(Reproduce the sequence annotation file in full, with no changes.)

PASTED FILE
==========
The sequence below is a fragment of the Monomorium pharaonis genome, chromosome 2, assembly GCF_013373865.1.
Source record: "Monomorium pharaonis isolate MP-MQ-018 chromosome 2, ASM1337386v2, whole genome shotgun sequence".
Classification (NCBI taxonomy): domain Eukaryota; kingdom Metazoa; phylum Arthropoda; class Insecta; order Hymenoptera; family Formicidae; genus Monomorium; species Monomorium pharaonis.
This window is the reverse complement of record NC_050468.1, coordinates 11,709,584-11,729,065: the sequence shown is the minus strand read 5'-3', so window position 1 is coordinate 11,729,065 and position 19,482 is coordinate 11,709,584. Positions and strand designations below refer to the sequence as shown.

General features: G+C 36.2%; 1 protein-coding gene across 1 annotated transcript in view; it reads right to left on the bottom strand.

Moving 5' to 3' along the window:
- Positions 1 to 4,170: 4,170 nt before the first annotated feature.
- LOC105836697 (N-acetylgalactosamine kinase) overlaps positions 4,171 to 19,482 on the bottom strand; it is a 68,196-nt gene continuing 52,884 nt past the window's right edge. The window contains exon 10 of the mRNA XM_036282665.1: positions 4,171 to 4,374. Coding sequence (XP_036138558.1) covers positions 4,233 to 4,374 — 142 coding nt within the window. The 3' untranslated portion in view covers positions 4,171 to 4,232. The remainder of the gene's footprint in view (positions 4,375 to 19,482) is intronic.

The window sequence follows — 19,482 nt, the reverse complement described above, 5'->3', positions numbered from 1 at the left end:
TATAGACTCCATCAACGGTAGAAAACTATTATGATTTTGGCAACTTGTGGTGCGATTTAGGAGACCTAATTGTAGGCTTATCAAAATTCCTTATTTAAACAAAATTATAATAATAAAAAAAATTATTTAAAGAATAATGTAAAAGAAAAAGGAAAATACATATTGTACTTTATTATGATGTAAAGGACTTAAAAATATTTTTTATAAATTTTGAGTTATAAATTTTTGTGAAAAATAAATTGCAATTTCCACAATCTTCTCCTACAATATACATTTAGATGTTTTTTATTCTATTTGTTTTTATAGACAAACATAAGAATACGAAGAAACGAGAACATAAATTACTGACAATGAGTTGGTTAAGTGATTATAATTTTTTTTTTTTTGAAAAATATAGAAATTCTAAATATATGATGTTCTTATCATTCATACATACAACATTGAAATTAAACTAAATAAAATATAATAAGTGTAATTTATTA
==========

The sequence below is a fragment of the Monomorium pharaonis genome, chromosome 2, assembly GCF_013373865.1.
Source record: "Monomorium pharaonis isolate MP-MQ-018 chromosome 2, ASM1337386v2, whole genome shotgun sequence".
Classification (NCBI taxonomy): domain Eukaryota; kingdom Metazoa; phylum Arthropoda; class Insecta; order Hymenoptera; family Formicidae; genus Monomorium; species Monomorium pharaonis.
This window is the reverse complement of record NC_050468.1, coordinates 11,709,584-11,729,065: the sequence shown is the minus strand read 5'-3', so window position 1 is coordinate 11,729,065 and position 19,482 is coordinate 11,709,584. Positions and strand designations below refer to the sequence as shown.

General features: G+C 36.2%; 1 protein-coding gene across 1 annotated transcript in view; it reads right to left on the bottom strand.

Moving 5' to 3' along the window:
- Positions 1 to 4,170: 4,170 nt before the first annotated feature.
- LOC105836697 (N-acetylgalactosamine kinase) overlaps positions 4,171 to 19,482 on the bottom strand; it is a 68,196-nt gene continuing 52,884 nt past the window's right edge. The window contains exon 10 of the mRNA XM_036282665.1: positions 4,171 to 4,374. Coding sequence (XP_036138558.1) covers positions 4,233 to 4,374 — 142 coding nt within the window. The 3' untranslated portion in view covers positions 4,171 to 4,232. The remainder of the gene's footprint in view (positions 4,375 to 19,482) is intronic.

The window sequence follows — 19,482 nt, the reverse complement described above, 5'->3', positions numbered from 1 at the left end:
TATAGACTCCATCAACGGTAGAAAACTATTATGATTTTGGCAACTTGTGGTGCGATTTAGGAGACCTAATTGTAGGCTTATCAAAATTCCTTATTTAAACAAAATTATAATAATAAAAAAAATTATTTAAAGAATAATGTAAAAGAAAAAGGAAAATACATATTGTACTTTATTATGATGTAAAGGACTTAAAAATATTTTTTATAAATTTTGAGTTATAAATTTTTGTGAAAAATAAATTGCAATTTCCACAATCTTCTCCTACAATATACATTTAGATGTTTTTTATTCTATTTGTTTTTATAGACAAACATAAGAATACGAAGAAACGAGAACATAAATTACTGACAATGAGTTGGTTAAGTGATTATAATTTTTTTTTTTTTGAAAAATATAGAAATTCTAAATATATGATGTTCTTATCATTCATACATACAACATTGAAATTAAACTAAATAAAATATAATAAGTGTAATTTATTA